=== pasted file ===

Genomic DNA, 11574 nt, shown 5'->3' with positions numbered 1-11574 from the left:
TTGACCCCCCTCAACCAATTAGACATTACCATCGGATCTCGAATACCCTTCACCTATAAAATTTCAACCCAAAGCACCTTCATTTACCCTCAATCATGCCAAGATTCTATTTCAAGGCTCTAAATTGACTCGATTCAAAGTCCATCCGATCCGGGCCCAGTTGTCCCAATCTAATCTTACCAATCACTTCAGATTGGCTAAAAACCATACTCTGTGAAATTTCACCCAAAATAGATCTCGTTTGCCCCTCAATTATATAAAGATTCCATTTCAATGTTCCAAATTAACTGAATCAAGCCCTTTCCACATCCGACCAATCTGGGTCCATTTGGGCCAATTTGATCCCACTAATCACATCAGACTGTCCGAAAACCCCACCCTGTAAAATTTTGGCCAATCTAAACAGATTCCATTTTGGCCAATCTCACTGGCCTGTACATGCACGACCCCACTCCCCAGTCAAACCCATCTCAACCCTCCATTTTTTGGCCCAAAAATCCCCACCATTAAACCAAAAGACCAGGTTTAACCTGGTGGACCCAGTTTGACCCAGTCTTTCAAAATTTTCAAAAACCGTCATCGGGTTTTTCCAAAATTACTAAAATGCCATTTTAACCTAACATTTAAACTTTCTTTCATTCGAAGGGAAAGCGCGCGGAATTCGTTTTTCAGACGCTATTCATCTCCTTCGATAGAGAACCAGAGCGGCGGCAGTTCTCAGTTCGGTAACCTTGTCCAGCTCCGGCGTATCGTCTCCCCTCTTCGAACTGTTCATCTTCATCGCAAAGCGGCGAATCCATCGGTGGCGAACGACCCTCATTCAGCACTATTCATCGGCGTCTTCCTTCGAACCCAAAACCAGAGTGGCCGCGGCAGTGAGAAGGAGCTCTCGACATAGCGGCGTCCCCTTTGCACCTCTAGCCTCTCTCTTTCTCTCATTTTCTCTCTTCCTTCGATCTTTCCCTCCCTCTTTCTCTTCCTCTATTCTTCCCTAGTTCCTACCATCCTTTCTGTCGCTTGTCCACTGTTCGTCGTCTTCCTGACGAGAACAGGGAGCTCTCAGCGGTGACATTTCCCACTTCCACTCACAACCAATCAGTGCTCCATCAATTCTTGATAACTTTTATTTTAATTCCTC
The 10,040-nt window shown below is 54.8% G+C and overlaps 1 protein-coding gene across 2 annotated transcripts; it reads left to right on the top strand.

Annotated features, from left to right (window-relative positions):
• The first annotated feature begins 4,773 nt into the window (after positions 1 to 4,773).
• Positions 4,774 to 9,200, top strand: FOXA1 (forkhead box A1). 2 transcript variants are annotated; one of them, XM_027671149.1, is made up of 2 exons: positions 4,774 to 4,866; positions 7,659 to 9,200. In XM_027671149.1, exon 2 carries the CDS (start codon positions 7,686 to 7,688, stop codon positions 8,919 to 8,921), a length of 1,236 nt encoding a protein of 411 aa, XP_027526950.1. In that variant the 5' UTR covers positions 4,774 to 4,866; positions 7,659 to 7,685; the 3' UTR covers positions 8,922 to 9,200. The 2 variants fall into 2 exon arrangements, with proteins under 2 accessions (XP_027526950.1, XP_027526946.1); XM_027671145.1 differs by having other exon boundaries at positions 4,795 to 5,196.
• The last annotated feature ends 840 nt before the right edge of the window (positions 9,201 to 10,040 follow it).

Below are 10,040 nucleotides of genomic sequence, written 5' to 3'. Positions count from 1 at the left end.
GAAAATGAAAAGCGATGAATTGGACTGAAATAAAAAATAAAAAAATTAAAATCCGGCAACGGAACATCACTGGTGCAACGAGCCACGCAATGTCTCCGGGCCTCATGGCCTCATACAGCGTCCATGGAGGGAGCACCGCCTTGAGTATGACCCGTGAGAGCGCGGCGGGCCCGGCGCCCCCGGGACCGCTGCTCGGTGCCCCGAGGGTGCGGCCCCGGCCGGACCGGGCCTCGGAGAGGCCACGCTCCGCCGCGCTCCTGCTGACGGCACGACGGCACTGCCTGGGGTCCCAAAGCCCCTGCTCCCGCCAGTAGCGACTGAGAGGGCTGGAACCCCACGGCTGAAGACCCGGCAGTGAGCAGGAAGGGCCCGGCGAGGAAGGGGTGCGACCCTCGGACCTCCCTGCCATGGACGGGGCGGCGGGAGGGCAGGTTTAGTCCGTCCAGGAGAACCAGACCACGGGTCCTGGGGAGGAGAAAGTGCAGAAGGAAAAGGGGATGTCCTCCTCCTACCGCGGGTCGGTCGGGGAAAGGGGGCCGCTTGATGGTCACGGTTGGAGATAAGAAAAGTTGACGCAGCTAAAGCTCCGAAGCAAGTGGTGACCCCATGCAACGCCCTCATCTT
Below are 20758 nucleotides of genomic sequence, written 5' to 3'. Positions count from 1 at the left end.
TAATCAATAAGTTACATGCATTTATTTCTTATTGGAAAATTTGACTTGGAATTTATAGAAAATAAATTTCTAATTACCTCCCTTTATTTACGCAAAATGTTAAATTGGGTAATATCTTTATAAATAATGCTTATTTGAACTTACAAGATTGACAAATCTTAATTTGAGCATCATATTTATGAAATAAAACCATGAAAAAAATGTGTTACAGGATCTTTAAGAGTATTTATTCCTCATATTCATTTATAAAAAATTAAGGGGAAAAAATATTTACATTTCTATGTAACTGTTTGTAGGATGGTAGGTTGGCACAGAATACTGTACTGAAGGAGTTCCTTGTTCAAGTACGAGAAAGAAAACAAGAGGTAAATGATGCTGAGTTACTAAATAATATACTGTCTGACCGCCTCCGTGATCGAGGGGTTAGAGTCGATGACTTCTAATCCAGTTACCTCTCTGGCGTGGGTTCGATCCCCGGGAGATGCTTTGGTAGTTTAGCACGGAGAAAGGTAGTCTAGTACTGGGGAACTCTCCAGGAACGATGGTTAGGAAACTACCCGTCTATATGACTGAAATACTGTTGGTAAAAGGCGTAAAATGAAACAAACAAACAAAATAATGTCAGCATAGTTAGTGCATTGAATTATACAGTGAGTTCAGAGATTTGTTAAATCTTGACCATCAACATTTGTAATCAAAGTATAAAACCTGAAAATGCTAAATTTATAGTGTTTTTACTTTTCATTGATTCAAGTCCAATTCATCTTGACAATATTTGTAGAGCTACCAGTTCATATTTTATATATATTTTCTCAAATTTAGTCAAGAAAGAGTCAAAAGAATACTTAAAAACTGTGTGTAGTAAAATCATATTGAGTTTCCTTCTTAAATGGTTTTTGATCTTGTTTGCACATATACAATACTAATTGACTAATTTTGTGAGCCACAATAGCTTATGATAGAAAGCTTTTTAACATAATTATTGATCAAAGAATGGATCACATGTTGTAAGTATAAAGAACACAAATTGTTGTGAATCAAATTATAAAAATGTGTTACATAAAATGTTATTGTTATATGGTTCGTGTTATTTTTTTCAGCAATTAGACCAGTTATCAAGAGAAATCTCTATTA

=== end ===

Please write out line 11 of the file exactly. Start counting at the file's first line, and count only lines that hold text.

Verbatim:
TAATCAATAAGTTACATGCATTTATTTCTTATTGGAAAATTTGACTTGGAATTTATAGAAAATAAATTTCTAATTACCTCCCTTTATTTACGCAAAATGTTAAATTGGGTAATATCTTTATAAATAATGCTTATTTGAACTTACAAGATTGACAAATCTTAATTTGAGCATCATATTTATGAAATAAAACCATGAAAAAAATGTGTTACAGGATCTTTAAGAGTATTTATTCCTCATATTCATTTATAAAAAATTAAGGGGAAAAAATATTTACATTTCTATGTAACTGTTTGTAGGATGGTAGGTTGGCACAGAATACTGTACTGAAGGAGTTCCTTGTTCAAGTACGAGAAAGAAAACAAGAGGTAAATGATGCTGAGTTACTAAATAATATACTGTCTGACCGCCTCCGTGATCGAGGGGTTAGAGTCGATGACTTCTAATCCAGTTACCTCTCTGGCGTGGGTTCGATCCCCGGGAGATGCTTTGGTAGTTTAGCACGGAGAAAGGTAGTCTAGTACTGGGGAACTCTCCAGGAACGATGGTTAGGAAACTACCCGTCTATATGACTGAAATACTGTTGGTAAAAGGCGTAAAATGAAACAAACAAACAAAATAATGTCAGCATAGTTAGTGCATTGAATTATACAGTGAGTTCAGAGATTTGTTAAATCTTGACCATCAACATTTGTAATCAAAGTATAAAACCTGAAAATGCTAAATTTATAGTGTTTTTACTTTTCATTGATTCAAGTCCAATTCATCTTGACAATATTTGTAGAGCTACCAGTTCATATTTTATATATATTTTCTCAAATTTAGTCAAGAAAGAGTCAAAAGAATACTTAAAAACTGTGTGTAGTAAAATCATATTGAGTTTCCTTCTTAAATGGTTTTTGATCTTGTTTGCACATATACAATACTAATTGACTAATTTTGTGAGCCACAATAGCTTATGATAGAAAGCTTTTTAACATAATTATTGATCAAAGAATGGATCACATGTTGTAAGTATAAAGAACACAAATTGTTGTGAATCAAATTATAAAAATGTGTTACATAAAATGTTATTGTTATATGGTTCGTGTTATTTTTTTCAGCAATTAGACCAGTTATCAAGAGAAATCTCTATTA